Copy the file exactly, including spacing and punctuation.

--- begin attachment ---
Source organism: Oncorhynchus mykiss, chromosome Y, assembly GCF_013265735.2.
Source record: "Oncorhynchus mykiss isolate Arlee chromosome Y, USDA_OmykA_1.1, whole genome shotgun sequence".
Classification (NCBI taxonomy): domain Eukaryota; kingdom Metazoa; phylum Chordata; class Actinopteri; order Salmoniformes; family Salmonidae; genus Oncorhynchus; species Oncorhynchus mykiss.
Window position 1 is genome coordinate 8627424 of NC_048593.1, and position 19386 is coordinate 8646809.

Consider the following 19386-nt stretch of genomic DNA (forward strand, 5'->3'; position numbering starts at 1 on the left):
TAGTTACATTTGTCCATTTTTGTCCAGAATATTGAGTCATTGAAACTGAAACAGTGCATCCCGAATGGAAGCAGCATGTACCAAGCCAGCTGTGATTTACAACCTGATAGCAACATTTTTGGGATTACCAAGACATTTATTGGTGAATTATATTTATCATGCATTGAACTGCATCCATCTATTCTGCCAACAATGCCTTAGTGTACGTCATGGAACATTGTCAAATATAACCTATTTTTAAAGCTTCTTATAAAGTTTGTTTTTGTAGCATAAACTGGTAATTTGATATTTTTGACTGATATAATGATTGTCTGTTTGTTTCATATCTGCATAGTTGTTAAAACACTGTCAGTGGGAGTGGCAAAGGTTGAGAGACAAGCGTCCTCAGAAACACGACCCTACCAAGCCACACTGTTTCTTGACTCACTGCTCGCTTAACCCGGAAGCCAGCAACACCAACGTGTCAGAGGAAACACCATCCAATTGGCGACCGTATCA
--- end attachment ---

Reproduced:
Source organism: Oncorhynchus mykiss, chromosome Y, assembly GCF_013265735.2.
Source record: "Oncorhynchus mykiss isolate Arlee chromosome Y, USDA_OmykA_1.1, whole genome shotgun sequence".
Classification (NCBI taxonomy): domain Eukaryota; kingdom Metazoa; phylum Chordata; class Actinopteri; order Salmoniformes; family Salmonidae; genus Oncorhynchus; species Oncorhynchus mykiss.
Window position 1 is genome coordinate 8627424 of NC_048593.1, and position 19386 is coordinate 8646809.

Consider the following 19386-nt stretch of genomic DNA (forward strand, 5'->3'; position numbering starts at 1 on the left):
TAGTTACATTTGTCCATTTTTGTCCAGAATATTGAGTCATTGAAACTGAAACAGTGCATCCCGAATGGAAGCAGCATGTACCAAGCCAGCTGTGATTTACAACCTGATAGCAACATTTTTGGGATTACCAAGACATTTATTGGTGAATTATATTTATCATGCATTGAACTGCATCCATCTATTCTGCCAACAATGCCTTAGTGTACGTCATGGAACATTGTCAAATATAACCTATTTTTAAAGCTTCTTATAAAGTTTGTTTTTGTAGCATAAACTGGTAATTTGATATTTTTGACTGATATAATGATTGTCTGTTTGTTTCATATCTGCATAGTTGTTAAAACACTGTCAGTGGGAGTGGCAAAGGTTGAGAGACAAGCGTCCTCAGAAACACGACCCTACCAAGCCACACTGTTTCTTGACTCACTGCTCGCTTAACCCGGAAGCCAGCAACACCAACGTGTCAGAGGAAACACCATCCAATTGGCGACCGTATCA